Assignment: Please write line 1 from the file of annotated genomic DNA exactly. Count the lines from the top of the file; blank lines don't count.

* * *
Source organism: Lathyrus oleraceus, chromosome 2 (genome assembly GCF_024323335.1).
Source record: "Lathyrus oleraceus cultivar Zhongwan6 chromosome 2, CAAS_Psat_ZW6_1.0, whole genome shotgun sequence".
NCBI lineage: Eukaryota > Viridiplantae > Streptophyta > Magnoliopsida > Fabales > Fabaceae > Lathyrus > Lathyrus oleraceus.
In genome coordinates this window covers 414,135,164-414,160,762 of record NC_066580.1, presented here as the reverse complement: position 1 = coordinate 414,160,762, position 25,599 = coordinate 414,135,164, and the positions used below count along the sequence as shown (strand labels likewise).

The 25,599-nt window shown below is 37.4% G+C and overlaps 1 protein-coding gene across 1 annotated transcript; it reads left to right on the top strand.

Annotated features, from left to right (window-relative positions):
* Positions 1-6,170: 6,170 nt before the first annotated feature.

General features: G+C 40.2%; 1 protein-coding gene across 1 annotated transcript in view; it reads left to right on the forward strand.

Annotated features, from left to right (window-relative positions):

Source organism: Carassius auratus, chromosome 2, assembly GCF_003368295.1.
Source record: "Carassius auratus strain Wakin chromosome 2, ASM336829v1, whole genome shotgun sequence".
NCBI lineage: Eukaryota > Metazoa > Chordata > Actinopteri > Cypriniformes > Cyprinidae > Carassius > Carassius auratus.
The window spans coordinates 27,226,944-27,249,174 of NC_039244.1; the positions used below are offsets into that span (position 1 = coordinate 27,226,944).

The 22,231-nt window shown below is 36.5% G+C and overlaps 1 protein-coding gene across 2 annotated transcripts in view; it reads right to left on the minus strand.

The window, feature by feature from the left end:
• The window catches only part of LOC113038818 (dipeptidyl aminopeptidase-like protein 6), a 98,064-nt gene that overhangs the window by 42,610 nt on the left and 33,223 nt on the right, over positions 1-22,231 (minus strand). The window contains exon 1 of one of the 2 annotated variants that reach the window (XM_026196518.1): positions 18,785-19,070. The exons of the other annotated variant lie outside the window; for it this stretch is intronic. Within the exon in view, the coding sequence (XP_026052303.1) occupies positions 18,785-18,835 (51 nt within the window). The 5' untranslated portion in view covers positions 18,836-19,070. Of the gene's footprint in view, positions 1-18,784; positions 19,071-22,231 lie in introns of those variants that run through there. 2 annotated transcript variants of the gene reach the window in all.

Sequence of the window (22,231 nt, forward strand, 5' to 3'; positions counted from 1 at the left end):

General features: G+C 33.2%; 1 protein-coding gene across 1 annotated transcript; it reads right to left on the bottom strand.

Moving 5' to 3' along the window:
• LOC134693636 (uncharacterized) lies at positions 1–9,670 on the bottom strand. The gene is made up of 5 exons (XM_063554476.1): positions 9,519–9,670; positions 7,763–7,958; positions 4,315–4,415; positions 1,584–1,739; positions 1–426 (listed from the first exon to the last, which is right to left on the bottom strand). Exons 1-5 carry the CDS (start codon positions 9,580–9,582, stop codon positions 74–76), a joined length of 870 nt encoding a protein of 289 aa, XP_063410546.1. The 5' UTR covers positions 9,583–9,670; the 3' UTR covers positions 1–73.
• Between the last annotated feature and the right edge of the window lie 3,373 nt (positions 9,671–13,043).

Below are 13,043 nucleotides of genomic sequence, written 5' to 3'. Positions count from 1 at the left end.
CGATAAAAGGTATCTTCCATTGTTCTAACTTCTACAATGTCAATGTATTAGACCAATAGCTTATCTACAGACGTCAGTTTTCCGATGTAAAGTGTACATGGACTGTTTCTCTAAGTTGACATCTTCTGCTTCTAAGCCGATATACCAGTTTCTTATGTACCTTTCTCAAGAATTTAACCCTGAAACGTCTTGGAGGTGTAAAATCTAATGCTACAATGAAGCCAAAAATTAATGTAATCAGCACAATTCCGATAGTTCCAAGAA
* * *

Source organism: Lathyrus oleraceus, chromosome 2 (genome assembly GCF_024323335.1).